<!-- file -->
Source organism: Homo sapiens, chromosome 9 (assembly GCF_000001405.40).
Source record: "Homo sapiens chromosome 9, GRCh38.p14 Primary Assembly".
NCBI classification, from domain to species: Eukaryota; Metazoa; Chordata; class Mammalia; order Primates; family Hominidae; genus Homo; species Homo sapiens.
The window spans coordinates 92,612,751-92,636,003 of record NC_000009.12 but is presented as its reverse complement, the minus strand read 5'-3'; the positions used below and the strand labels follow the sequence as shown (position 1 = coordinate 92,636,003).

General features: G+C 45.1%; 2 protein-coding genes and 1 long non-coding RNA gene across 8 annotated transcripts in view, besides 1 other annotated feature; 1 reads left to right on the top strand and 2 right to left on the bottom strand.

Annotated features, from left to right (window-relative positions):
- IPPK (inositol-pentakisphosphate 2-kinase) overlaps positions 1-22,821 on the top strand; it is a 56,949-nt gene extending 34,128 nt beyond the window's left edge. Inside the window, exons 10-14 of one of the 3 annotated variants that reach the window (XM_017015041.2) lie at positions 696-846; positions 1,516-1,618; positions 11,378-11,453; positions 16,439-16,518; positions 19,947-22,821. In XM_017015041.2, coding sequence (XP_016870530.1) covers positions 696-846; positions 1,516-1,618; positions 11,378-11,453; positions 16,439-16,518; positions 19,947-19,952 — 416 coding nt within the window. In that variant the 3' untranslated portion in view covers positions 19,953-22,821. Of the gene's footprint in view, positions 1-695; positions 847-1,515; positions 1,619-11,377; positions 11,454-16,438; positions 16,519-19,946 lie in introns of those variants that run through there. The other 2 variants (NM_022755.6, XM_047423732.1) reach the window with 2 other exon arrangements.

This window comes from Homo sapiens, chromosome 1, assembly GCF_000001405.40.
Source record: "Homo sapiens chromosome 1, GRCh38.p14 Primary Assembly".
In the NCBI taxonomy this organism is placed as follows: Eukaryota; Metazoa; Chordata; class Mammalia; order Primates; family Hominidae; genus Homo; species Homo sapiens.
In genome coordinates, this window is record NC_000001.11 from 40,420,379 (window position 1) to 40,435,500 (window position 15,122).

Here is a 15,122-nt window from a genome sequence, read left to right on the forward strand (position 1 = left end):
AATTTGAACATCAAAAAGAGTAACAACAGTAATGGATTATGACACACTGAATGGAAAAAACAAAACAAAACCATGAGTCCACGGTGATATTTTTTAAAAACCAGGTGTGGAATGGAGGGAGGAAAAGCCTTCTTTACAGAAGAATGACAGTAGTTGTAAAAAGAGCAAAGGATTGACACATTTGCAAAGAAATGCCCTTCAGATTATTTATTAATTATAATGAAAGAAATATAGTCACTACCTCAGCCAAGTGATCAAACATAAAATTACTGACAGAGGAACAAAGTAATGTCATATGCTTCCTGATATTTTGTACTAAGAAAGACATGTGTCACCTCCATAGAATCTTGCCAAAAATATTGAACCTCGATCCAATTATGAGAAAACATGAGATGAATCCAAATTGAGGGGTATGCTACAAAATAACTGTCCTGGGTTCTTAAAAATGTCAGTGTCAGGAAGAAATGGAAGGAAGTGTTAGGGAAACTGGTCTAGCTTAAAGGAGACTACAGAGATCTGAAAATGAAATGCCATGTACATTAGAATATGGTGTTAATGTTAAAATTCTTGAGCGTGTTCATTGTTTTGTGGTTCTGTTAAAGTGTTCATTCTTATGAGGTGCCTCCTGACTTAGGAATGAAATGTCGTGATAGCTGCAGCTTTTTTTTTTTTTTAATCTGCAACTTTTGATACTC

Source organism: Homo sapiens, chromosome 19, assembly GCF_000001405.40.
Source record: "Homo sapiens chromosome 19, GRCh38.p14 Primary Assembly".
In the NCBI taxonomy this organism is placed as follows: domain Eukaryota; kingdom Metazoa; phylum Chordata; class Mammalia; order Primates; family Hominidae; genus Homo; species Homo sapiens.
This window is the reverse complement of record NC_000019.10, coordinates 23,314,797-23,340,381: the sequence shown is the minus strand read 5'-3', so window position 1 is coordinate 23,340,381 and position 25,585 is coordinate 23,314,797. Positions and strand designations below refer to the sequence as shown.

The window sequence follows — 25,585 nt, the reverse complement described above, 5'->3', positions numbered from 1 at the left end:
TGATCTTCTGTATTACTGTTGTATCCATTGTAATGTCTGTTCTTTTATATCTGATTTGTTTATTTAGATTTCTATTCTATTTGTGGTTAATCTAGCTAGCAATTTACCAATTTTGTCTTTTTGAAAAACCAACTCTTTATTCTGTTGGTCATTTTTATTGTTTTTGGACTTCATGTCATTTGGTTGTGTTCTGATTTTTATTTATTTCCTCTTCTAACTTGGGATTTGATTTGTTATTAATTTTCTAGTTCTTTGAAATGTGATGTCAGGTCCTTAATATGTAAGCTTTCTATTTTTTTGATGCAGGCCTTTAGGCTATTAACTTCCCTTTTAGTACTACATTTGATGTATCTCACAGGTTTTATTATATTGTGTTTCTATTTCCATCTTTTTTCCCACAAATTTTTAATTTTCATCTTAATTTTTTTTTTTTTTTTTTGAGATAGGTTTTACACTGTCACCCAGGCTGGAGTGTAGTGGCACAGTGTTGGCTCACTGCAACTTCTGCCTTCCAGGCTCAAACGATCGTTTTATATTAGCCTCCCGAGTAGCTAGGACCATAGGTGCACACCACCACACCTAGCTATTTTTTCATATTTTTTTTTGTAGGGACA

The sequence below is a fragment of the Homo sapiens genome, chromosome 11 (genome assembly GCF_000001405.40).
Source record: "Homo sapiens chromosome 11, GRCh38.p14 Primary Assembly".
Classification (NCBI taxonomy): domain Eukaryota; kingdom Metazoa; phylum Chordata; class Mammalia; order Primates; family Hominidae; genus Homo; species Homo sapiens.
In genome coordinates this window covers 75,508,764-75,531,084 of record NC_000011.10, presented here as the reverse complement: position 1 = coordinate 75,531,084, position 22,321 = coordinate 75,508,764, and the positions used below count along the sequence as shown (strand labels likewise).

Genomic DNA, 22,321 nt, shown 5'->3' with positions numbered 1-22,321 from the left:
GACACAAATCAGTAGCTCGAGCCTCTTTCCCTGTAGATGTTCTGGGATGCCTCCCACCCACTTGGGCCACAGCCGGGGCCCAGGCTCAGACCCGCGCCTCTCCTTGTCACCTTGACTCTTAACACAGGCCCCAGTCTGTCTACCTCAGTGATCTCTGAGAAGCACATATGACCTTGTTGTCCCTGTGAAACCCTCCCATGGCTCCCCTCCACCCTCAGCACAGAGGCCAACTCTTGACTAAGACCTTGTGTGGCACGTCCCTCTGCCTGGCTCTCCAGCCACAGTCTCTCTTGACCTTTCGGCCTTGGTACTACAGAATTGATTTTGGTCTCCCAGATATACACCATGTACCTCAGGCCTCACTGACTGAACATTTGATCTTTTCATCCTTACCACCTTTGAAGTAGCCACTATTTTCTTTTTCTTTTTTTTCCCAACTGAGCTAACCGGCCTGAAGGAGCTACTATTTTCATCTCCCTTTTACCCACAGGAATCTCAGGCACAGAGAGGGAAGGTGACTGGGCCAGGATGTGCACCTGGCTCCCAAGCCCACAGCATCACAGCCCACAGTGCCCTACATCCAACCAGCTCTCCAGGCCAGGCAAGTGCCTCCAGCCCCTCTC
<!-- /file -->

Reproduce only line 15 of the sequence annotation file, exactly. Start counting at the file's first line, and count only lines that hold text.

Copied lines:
Source record: "Homo sapiens chromosome 19, GRCh38.p14 Primary Assembly".